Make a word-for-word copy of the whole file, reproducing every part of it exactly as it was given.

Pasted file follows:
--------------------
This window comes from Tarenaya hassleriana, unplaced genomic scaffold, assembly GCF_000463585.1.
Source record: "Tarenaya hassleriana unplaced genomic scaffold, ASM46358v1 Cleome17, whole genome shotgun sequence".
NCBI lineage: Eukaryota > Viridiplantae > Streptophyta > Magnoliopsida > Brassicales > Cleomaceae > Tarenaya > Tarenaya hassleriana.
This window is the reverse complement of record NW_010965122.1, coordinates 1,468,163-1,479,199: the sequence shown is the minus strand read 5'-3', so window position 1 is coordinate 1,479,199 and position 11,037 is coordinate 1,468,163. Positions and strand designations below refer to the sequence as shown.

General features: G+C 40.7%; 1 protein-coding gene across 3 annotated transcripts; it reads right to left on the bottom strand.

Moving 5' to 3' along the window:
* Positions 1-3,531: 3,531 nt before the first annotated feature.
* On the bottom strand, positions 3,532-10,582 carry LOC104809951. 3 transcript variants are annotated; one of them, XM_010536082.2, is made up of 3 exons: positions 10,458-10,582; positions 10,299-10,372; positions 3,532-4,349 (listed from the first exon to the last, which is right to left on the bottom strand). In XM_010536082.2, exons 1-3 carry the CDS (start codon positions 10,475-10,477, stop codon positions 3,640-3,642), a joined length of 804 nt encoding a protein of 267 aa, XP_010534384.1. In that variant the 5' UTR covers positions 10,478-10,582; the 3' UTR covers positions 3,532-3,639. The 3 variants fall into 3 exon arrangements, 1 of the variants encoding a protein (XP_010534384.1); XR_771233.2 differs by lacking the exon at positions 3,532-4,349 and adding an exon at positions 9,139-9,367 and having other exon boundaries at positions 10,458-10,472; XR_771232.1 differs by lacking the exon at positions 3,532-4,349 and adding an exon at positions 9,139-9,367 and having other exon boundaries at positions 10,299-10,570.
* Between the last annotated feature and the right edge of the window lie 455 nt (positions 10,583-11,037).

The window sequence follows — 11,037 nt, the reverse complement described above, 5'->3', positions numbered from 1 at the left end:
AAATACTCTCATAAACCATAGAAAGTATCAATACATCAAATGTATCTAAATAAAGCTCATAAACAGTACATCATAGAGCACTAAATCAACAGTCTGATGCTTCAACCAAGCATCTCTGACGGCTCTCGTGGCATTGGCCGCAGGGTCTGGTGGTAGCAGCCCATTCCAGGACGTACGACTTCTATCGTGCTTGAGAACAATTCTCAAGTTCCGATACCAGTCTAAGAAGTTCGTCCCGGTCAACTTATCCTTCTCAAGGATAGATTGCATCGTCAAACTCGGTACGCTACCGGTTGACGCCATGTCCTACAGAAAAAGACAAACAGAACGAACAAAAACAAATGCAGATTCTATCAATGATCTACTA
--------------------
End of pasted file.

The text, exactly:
This window comes from Tarenaya hassleriana, unplaced genomic scaffold, assembly GCF_000463585.1.
Source record: "Tarenaya hassleriana unplaced genomic scaffold, ASM46358v1 Cleome17, whole genome shotgun sequence".
NCBI lineage: Eukaryota > Viridiplantae > Streptophyta > Magnoliopsida > Brassicales > Cleomaceae > Tarenaya > Tarenaya hassleriana.
This window is the reverse complement of record NW_010965122.1, coordinates 1,468,163-1,479,199: the sequence shown is the minus strand read 5'-3', so window position 1 is coordinate 1,479,199 and position 11,037 is coordinate 1,468,163. Positions and strand designations below refer to the sequence as shown.

General features: G+C 40.7%; 1 protein-coding gene across 3 annotated transcripts; it reads right to left on the bottom strand.

Moving 5' to 3' along the window:
* Positions 1-3,531: 3,531 nt before the first annotated feature.
* On the bottom strand, positions 3,532-10,582 carry LOC104809951. 3 transcript variants are annotated; one of them, XM_010536082.2, is made up of 3 exons: positions 10,458-10,582; positions 10,299-10,372; positions 3,532-4,349 (listed from the first exon to the last, which is right to left on the bottom strand). In XM_010536082.2, exons 1-3 carry the CDS (start codon positions 10,475-10,477, stop codon positions 3,640-3,642), a joined length of 804 nt encoding a protein of 267 aa, XP_010534384.1. In that variant the 5' UTR covers positions 10,478-10,582; the 3' UTR covers positions 3,532-3,639. The 3 variants fall into 3 exon arrangements, 1 of the variants encoding a protein (XP_010534384.1); XR_771233.2 differs by lacking the exon at positions 3,532-4,349 and adding an exon at positions 9,139-9,367 and having other exon boundaries at positions 10,458-10,472; XR_771232.1 differs by lacking the exon at positions 3,532-4,349 and adding an exon at positions 9,139-9,367 and having other exon boundaries at positions 10,299-10,570.
* Between the last annotated feature and the right edge of the window lie 455 nt (positions 10,583-11,037).

The window sequence follows — 11,037 nt, the reverse complement described above, 5'->3', positions numbered from 1 at the left end:
AAATACTCTCATAAACCATAGAAAGTATCAATACATCAAATGTATCTAAATAAAGCTCATAAACAGTACATCATAGAGCACTAAATCAACAGTCTGATGCTTCAACCAAGCATCTCTGACGGCTCTCGTGGCATTGGCCGCAGGGTCTGGTGGTAGCAGCCCATTCCAGGACGTACGACTTCTATCGTGCTTGAGAACAATTCTCAAGTTCCGATACCAGTCTAAGAAGTTCGTCCCGGTCAACTTATCCTTCTCAAGGATAGATTGCATCGTCAAACTCGGTACGCTACCGGTTGACGCCATGTCCTACAGAAAAAGACAAACAGAACGAACAAAAACAAATGCAGATTCTATCAATGATCTACTA